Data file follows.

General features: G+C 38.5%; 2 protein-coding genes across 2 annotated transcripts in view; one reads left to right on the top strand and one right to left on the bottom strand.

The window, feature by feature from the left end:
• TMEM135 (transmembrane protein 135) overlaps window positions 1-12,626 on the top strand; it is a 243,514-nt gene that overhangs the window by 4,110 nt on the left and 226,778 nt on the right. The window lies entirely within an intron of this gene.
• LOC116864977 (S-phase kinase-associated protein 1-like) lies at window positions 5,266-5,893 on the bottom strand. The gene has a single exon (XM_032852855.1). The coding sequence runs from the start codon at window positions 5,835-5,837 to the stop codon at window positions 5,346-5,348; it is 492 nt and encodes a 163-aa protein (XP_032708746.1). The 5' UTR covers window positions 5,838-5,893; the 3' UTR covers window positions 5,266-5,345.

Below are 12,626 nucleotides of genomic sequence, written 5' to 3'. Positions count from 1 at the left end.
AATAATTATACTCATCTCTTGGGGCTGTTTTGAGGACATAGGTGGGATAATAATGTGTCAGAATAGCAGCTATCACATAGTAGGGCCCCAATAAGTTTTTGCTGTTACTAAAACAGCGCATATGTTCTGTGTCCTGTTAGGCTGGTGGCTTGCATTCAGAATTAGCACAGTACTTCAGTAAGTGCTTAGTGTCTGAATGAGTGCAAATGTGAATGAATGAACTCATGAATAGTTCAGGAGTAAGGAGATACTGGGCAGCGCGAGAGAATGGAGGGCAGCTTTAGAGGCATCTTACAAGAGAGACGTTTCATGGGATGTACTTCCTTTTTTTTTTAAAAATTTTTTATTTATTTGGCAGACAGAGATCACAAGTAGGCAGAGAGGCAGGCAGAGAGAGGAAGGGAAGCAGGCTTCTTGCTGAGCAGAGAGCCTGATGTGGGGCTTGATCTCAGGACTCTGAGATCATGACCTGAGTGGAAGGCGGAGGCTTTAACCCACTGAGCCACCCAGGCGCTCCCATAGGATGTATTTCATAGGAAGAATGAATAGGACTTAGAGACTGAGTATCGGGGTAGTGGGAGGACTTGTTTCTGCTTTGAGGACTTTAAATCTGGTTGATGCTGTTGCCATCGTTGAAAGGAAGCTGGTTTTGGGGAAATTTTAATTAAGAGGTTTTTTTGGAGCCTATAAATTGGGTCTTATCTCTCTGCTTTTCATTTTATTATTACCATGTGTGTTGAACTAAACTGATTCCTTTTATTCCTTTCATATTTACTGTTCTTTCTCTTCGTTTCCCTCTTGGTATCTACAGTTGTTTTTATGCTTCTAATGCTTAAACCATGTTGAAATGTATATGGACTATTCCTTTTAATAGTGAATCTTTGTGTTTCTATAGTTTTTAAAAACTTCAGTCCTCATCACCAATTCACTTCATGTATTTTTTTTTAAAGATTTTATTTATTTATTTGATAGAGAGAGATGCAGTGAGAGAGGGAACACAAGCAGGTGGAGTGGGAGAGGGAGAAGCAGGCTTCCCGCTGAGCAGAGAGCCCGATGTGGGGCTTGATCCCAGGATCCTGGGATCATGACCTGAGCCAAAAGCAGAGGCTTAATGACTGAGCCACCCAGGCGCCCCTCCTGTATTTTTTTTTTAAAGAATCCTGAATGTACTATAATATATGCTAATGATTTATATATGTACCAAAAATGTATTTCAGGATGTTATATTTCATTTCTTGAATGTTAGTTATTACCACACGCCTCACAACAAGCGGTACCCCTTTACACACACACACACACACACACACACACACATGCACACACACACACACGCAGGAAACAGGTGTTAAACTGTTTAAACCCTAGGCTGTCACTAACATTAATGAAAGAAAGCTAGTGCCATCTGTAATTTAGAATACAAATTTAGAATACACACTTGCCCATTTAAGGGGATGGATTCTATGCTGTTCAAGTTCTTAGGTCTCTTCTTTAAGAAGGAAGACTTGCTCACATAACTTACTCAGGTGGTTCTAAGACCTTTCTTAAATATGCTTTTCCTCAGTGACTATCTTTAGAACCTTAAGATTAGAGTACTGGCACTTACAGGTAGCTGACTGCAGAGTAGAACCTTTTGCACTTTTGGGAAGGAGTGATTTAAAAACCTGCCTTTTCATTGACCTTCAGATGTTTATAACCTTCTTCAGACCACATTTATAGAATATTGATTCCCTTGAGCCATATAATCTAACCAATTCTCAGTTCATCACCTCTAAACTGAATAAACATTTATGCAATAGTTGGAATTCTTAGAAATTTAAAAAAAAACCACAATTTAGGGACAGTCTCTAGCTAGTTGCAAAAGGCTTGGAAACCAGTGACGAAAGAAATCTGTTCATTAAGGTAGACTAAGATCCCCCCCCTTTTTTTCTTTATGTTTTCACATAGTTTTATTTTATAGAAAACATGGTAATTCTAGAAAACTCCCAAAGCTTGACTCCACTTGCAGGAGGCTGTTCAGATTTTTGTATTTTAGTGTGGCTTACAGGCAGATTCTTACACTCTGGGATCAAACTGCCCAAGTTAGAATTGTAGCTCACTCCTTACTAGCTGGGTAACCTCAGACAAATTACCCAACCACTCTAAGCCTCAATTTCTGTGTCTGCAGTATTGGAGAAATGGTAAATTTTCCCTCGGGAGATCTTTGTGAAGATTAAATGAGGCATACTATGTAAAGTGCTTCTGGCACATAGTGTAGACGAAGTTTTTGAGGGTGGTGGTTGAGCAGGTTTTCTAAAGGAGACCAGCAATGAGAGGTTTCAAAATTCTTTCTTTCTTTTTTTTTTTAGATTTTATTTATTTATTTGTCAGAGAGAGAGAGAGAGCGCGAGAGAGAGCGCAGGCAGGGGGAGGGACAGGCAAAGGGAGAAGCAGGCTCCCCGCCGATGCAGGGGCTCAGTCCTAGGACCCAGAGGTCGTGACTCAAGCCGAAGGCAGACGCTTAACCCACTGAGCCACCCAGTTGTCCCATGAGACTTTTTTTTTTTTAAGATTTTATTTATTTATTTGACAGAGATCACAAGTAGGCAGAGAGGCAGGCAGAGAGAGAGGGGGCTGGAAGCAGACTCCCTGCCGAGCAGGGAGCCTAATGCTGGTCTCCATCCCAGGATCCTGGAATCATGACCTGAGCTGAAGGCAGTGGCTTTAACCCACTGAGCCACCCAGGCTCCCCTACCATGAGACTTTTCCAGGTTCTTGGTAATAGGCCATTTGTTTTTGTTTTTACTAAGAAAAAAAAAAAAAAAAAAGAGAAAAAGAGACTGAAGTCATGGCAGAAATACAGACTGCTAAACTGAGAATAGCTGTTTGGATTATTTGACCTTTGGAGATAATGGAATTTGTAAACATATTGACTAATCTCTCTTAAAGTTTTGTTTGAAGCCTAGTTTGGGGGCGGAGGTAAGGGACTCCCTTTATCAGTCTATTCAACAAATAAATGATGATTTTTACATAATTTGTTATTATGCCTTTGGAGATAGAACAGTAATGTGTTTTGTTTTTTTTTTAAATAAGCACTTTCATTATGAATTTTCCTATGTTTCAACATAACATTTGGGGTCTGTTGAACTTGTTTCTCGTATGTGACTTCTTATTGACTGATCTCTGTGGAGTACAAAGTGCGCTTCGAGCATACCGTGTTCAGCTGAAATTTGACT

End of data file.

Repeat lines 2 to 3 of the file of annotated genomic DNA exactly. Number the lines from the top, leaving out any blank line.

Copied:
The window, feature by feature from the left end:
• TMEM135 (transmembrane protein 135) overlaps window positions 1-12,626 on the top strand; it is a 243,514-nt gene that overhangs the window by 4,110 nt on the left and 226,778 nt on the right. The window lies entirely within an intron of this gene.